He died on April 30, 1970 in an apartment fire in New York city. He was 82 years old. He was eulogized by Marian Anderson in the New York Times on May 24: "Hall Johnson was a unique genius. For although he invented no new harmonies, designed no new forms, originated no new melodic styles, discovered no new rhythmic principles, he was yet able to fashion a whole new world of music in his own image."

Chronology of Hall Johnson's Life

1888    Born March 12, Athens, Gorgia. Grandmother sang slave songs to him.
1910    First music degree, B.A., Univerisity of Pennsylvania; Later studied at Juilliard School and University of Southern California.
1914    Played violin and viola in James Reese's European Orchestra and had a studio where he taught.
1921   Shuffle Along, the first Black musical on Broadway. He and William Grant Still played in the orchestra with Josephine Baker in the chorus.
1925    In September organized Hall Johnson Negro Choir (later becoming famous).
1928    His Choir performs in New York's Town Hall and later that year records first album for RCA Victor.
1930    His Choir sings his spiritual settings in the musical Green Pastures (popular Bible stories retold with an all Black cast) on Broadway. The Green Pastures Spirituals book is published.
1933    His folk drama Run Little Children produced on Broadway.
1934    Honorary Doctor of Music from Philadelphia Academy of Music.
1936    His Choir in film The Green Pastures, score composed by Johnson.
1937    His Choir in film Lost Horizon. White cast, he did not write music.
1942    The Hall Johnson singers appear in the last of six sequences in the movie Tales of Manhattan.  It features Paul Robeson, Ethel Waters and Eddie 'Rochester' Anderson as well as members of the Hall Johnson singers.  In the movie the choir can be heard humming "I've been 'buked" continually in the background and then singing one verse.  They also sing "In that Great, Gittin up mornin", and "I got shoes", all arranged by Johnson. (Thanks to Jim Brown for this information).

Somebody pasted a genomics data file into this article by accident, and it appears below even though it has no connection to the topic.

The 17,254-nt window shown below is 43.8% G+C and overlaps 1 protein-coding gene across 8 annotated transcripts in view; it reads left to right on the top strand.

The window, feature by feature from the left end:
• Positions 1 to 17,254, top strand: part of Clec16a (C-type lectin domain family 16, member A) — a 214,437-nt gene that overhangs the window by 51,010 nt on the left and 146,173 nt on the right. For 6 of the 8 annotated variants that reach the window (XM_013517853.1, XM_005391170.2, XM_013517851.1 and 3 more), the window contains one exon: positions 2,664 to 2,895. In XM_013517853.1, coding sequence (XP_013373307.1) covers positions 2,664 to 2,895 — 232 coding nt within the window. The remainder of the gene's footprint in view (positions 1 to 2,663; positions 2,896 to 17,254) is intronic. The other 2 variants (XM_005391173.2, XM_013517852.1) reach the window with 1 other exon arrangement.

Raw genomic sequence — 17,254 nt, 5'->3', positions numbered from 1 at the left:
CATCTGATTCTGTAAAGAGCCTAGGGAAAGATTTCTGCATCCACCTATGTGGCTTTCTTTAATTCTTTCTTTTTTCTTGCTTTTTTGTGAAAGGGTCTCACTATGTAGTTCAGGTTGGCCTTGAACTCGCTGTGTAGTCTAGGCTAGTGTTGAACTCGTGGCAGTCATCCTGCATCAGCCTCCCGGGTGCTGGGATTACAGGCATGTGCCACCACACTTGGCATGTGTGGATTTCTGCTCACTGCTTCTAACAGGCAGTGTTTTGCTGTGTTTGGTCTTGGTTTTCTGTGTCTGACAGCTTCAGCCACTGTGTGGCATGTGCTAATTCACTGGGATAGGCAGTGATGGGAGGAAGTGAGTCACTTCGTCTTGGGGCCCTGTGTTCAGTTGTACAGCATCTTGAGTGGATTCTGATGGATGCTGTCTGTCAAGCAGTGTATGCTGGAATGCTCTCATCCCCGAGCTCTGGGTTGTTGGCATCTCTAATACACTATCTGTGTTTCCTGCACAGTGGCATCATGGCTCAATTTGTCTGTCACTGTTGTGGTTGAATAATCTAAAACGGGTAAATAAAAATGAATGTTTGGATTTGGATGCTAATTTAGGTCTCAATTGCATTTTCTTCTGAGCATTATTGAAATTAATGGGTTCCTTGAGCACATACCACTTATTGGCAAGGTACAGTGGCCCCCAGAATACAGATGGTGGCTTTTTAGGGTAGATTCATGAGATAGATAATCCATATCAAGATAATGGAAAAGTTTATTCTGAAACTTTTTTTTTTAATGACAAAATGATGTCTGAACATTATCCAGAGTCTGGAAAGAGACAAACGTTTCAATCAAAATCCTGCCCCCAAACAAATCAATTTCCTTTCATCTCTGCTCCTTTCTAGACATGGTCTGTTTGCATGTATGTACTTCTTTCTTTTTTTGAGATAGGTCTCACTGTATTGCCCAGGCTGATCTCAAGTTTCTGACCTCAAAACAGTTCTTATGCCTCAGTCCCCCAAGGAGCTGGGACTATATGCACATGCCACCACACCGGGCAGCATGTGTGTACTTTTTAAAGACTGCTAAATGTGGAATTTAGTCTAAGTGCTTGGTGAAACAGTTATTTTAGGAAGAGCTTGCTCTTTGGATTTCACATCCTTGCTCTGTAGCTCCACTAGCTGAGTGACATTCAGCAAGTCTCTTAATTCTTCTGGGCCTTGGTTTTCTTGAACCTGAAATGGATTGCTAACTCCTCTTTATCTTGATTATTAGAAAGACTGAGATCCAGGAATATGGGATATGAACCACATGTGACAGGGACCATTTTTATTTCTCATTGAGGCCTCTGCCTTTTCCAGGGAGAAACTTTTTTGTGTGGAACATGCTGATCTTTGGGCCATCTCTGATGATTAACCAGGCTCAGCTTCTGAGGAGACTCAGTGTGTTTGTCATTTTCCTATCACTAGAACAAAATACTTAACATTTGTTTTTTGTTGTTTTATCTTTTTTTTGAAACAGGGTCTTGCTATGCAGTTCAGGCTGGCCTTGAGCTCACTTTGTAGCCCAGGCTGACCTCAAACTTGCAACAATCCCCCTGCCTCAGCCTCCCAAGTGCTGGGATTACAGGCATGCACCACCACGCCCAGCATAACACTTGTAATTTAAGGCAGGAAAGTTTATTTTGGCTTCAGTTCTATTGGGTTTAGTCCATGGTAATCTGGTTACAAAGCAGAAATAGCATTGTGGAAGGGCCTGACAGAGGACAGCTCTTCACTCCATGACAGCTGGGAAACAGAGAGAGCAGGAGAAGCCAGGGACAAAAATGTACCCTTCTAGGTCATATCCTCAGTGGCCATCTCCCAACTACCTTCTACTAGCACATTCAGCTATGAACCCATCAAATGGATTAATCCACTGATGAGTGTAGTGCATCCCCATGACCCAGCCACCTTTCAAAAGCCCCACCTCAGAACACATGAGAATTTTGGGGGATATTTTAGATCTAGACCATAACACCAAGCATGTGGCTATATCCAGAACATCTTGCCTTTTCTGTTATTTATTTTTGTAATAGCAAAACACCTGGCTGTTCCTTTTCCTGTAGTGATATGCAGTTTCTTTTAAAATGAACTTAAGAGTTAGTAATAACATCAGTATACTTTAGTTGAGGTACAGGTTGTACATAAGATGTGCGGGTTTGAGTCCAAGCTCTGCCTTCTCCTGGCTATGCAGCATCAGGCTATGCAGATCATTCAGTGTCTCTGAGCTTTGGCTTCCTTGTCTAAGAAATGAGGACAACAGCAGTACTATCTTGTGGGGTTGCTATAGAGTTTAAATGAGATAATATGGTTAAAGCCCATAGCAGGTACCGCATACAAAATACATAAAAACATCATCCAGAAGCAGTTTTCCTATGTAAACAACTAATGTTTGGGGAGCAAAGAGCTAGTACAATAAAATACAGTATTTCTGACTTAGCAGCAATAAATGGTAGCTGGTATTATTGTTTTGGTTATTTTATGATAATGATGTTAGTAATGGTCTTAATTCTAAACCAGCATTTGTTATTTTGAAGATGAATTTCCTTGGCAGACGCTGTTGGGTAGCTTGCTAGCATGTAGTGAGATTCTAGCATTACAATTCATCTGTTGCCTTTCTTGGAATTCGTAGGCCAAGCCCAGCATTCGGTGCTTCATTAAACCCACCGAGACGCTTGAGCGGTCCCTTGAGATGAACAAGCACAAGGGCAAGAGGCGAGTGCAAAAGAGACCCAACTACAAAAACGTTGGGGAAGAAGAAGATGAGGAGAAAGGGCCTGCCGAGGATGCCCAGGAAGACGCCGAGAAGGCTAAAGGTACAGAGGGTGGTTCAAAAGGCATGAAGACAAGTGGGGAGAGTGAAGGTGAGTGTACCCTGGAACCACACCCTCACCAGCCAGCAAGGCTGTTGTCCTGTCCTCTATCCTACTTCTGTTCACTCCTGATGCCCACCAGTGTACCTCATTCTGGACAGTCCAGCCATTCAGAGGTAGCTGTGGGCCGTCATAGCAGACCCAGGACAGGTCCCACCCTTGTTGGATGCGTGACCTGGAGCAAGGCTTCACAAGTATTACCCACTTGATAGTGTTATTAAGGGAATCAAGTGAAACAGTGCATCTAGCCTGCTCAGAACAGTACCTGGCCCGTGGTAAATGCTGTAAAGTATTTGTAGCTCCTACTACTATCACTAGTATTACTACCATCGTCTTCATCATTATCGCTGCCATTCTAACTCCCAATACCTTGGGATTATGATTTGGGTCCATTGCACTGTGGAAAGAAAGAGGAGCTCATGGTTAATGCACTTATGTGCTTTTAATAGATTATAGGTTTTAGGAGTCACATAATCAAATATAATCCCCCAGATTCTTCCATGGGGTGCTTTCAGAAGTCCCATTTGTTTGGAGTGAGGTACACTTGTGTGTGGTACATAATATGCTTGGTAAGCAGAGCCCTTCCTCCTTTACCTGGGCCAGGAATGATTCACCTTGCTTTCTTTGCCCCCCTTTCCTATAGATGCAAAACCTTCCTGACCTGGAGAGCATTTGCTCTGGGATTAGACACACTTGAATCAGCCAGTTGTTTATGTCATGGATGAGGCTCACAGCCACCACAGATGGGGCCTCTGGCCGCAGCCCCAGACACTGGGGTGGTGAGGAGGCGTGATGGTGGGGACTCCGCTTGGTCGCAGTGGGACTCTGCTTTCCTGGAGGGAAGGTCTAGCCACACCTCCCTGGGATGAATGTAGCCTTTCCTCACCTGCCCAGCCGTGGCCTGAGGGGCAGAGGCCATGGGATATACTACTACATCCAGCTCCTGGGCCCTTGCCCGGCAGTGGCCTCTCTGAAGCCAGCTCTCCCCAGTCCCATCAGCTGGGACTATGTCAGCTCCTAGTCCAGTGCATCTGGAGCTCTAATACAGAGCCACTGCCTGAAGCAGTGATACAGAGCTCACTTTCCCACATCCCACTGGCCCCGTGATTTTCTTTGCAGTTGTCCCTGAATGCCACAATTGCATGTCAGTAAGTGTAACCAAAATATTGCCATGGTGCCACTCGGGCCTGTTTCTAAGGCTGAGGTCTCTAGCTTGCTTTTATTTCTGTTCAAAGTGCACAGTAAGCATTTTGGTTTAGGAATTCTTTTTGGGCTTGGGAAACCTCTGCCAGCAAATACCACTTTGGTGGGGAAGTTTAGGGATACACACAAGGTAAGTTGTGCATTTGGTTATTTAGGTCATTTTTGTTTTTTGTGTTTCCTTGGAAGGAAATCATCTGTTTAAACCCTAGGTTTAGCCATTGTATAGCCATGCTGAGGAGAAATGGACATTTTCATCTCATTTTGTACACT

1943    His Choir sings in film, (he did not write music) Cabin in the Sky. Black cast, with Louis Armstrong and Duke Ellington. MGM lost money because southern theaters would not show film.
1946    Easter Cantata Son of Man premiered by Johnson's Festival Negro Chorus of New York at New York City Center. Mixed a cappella choir, soloists, narrator with some accompaniment by organ, brass choir, harp and percussion.
1949    Schirmer publishes his book Thirty Spirituals Arranged for Voice and Piano.
1951    His Choir selected by State Department to represent U.S. at International Festival of Fine Arts in Berlin. The group continues to tour Europe for several months.
1956    Composed Ain't got Time to Die and other art songs in the style of spirituals.
1970    Died on April 30 during a fire at his NYC apartment at age 82. On May 24 Marian Anderson eulogizes him in the New York Times. Inducted into Black Film-makers Hall of Fame.
2003    Carl Fischer Publisher produced The Hall Johnson Collection, a massive compilation of traditional African-American spirituals and traditional songs for voice and piano with two CDs (catalogue #VF5, $34.95) . Shirley Verrett's autobiography tells how he coached her to superb effect in French and German.